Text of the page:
East Riding of Yorkshire Council has begun work on the second phase of its offshore seabed mapping project.
Work is being co-ordinated by Pell Frischmann, a national consultancy firm, and carried out by specialist seabed survey company Titan Survey.
To complete the study, which is known as a bathymetric survey, sound pulses will be transmitted to the seabed and collected by a survey vessel.
These signals are then used to build up an accurate 3D map of the seabed.
This follow up work to the 2011 survey will resurvey key sites of interest such as the sand banks off Bridlington and Spurn Point, as well as smaller sand waves and the extensive barren mud flats that lie just offshore, to determine how these observed seabed features change over time.
Analysis should show how deep water sediment is transported along the East Coast shoreline and whether there is any interaction between this and upper beach supplies.
The study, which has been commissioned by the council using Department for Environment, Food and Rural Affairs money, will produce an accurate map of the seabed from Flamborough Head down to Spurn Point – from the shore up to 2km out to sea.
Neil McLachlan, senior coastal engineer for the council, is excited about seeing the results of the survey.
He said: “A lot of this type of work has already been done on the South Coast, but we needed it done here to fill in the gaps in our knowledge.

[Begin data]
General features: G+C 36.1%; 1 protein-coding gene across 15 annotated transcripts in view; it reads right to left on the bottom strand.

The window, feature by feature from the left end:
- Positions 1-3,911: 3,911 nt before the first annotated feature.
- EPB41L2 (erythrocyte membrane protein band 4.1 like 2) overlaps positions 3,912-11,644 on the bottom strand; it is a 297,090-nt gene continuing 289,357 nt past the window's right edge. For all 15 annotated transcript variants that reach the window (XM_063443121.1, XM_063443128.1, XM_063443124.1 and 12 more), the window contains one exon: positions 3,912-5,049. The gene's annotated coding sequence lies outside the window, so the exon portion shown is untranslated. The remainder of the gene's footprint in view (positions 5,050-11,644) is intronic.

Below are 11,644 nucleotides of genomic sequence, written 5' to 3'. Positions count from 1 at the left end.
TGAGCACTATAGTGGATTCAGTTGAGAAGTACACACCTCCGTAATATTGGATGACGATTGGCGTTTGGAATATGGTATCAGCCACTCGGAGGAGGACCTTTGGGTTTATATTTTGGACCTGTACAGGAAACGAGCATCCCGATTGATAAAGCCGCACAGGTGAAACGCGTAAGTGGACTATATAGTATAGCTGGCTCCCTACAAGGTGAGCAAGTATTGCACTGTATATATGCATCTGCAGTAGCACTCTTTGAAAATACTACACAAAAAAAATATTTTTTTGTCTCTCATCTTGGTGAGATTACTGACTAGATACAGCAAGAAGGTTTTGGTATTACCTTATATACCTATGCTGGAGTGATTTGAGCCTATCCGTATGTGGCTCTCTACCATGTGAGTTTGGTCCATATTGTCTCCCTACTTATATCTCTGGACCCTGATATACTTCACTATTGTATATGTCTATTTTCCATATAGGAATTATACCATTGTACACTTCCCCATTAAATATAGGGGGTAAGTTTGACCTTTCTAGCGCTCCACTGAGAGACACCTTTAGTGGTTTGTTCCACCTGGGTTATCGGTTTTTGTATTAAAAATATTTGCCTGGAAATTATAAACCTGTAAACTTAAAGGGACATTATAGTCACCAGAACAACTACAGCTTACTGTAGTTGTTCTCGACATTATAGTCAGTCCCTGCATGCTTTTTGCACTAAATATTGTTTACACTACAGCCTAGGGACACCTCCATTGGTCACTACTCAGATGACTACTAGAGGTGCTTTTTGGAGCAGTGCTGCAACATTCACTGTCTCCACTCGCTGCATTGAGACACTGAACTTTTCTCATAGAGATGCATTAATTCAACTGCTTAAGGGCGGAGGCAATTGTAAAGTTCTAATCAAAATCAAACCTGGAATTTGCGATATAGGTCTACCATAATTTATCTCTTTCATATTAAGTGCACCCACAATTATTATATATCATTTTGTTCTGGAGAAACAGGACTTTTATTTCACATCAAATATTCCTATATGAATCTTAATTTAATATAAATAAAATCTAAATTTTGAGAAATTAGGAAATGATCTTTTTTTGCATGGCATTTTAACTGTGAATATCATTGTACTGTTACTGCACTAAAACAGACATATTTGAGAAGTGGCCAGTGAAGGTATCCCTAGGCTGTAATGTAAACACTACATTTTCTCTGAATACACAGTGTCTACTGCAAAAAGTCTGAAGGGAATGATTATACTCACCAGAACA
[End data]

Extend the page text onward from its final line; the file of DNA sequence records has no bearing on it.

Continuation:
“We never get to see what’s happening on the seabed and this tidal zone is where the majority of our sediment lies so it’s vitally important that we learn more about what is going on.
“In the longer term this data will enable us to monitor foreshore changes that may result with the onset of global warming and assess what impact other factors, such as offshore dredging, may be having on beach levels.
“We are looking forward to getting the results soon; the data we have seen already looks fascinating.
“The more knowledge we have, the more preventative action we can take.”
The initial 2011 survey showed for the first time what the seabed off the coastline looks like, picking up previously unknown bedforms that show a diverse and complex marine environment.
The results can be viewed on the Channel Coast Website: http://www.channelcoast.org/northeast.